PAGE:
Industry & Employers
Otys Potts-Littlemustache, a graduate of the college's Wind Turbine Technician program, explores the college's training nacelle.

Lethbridge College is opening the massive doors to its Wind Turbine Technician shop Friday to show the community the great heights learners go to getting the hands-on training needed to succeed in a sustainable industry.

The public is invited to take part in the Wind Industry Day and Open House by dropping in between 1 and 6 p.m. Friday, April 8, at TT1951 to meet the team from the college’s School of Renewable Energy and representatives from more than a dozen wind companies from across Canada. The event will showcase the tools, equipment and technology used by students in the program, as well as the opportunities awaiting those interested in working in one of these in-demand jobs. Visitors can park at the south end of campus and enter the south doors of the Trades, Technologies and Innovation Facility to access the lab.

“The wind industry is just booming right now,” says Colin Wynder, chair of the School of Renewable Energy at Lethbridge College. “We have so many grads going out and working in this field, and we can’t even supply enough people for what companies need right now. We hope people will come Friday to see what this industry is all about – and learn how our program here at the college can prepare them for so many opportunities.”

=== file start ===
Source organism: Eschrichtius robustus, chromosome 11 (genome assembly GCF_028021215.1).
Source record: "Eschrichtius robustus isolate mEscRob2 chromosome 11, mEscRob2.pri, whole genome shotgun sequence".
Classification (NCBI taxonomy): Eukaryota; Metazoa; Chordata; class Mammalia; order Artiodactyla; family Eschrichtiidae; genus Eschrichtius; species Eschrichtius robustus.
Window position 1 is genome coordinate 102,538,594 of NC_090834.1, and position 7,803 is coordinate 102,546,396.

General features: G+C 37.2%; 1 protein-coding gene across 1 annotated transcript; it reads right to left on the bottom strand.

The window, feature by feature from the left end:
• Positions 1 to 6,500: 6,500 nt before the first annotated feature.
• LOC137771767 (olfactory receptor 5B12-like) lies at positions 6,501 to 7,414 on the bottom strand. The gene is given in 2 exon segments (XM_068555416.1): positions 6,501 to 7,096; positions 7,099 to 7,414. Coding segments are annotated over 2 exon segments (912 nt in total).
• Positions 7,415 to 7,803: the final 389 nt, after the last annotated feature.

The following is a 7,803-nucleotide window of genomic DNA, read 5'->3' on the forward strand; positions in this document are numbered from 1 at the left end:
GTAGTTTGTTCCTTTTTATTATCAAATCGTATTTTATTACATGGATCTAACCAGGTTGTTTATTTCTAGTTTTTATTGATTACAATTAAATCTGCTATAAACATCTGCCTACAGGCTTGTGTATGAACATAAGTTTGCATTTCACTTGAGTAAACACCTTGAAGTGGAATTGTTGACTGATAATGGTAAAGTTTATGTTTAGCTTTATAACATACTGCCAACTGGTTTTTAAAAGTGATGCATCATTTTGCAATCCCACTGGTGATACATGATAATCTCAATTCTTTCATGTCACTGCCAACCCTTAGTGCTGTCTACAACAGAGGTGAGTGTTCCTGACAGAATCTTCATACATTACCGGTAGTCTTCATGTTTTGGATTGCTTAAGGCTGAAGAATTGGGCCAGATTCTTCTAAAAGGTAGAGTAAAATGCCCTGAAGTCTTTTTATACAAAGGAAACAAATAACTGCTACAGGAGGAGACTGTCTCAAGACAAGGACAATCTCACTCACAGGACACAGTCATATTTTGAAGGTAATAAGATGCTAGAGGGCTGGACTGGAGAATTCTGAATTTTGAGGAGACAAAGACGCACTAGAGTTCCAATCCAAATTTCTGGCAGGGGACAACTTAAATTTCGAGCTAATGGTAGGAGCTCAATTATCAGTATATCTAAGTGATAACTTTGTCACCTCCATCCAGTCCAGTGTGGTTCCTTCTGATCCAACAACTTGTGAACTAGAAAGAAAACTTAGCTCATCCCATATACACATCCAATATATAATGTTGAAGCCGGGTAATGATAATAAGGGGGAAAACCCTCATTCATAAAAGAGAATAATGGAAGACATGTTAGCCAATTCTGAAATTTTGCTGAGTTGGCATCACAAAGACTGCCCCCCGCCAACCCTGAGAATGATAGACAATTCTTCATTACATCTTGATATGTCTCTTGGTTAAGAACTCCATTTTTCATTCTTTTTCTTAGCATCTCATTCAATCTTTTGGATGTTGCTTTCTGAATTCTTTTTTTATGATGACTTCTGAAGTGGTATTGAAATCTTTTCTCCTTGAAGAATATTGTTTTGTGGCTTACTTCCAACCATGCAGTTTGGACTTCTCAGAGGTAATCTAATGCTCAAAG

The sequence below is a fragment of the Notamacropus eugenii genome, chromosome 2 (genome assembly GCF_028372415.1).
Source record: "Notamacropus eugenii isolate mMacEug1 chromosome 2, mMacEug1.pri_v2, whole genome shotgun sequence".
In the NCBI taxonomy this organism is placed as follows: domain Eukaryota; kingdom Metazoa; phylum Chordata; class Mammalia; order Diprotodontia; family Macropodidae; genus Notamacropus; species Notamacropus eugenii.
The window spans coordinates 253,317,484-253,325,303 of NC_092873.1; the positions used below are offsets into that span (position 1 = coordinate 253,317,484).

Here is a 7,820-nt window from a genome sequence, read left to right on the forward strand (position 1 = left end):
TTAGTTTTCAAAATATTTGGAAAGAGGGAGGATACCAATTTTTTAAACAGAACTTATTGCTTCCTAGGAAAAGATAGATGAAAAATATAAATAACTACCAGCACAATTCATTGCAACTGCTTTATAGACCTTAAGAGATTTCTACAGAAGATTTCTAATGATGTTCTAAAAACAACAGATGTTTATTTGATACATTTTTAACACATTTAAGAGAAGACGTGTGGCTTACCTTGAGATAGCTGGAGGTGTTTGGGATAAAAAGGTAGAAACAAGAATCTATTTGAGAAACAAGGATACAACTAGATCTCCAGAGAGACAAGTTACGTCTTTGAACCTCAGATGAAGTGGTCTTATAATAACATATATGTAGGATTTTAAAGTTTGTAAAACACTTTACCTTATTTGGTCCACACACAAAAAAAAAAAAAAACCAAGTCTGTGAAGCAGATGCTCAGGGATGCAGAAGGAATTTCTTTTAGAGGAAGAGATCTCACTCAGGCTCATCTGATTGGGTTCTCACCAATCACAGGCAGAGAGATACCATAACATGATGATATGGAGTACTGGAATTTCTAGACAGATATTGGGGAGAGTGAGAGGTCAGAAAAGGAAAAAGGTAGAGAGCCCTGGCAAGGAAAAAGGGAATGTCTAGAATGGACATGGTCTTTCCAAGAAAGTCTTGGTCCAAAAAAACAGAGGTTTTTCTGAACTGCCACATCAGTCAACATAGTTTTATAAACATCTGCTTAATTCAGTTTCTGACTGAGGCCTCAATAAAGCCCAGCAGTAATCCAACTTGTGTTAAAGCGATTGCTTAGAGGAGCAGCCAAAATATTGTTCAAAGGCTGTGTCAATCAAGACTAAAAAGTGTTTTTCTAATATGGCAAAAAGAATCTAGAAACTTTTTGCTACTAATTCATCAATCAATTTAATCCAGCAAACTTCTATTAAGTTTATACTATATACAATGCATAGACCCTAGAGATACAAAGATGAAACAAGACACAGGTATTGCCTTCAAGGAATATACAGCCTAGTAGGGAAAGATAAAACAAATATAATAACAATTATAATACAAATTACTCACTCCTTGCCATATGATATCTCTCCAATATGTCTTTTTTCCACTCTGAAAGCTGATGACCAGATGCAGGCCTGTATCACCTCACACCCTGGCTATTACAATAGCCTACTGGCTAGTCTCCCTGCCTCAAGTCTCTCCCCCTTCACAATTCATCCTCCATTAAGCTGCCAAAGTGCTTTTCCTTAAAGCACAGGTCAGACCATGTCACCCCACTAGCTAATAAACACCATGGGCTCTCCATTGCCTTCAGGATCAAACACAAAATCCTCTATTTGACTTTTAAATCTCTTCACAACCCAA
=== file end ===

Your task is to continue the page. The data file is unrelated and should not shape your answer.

Lethbridge College’s state-of-the-art Wind Turbine Technician lab includes:

  • A new nacelle that is the same type used in wind farms near Pincher Creek and Bow Island, providing invaluable training for students. It is a massive learning tool – weighing in at 309,000 pounds – or more than a railroad locomotive.
  • An 8,400-square-foot shop space with a dedicated blade repair room and a 25-foot high indoor rescue training platform.
  • A 65-foot outdoor training tower.

Lethbridge College’s one-year, nationally recognized program is designed to meet the international certification standard and prepares students to write competency exams as well as the first-period Electrician Apprenticeship provincial exam. Students learn from instructors who have experience in the wind turbine industry, earn numerous safety certificates, gain practical experience as they work on actual wind turbine components in the shop and scale the training tower that’s located right on campus.

For more information, email [email protected].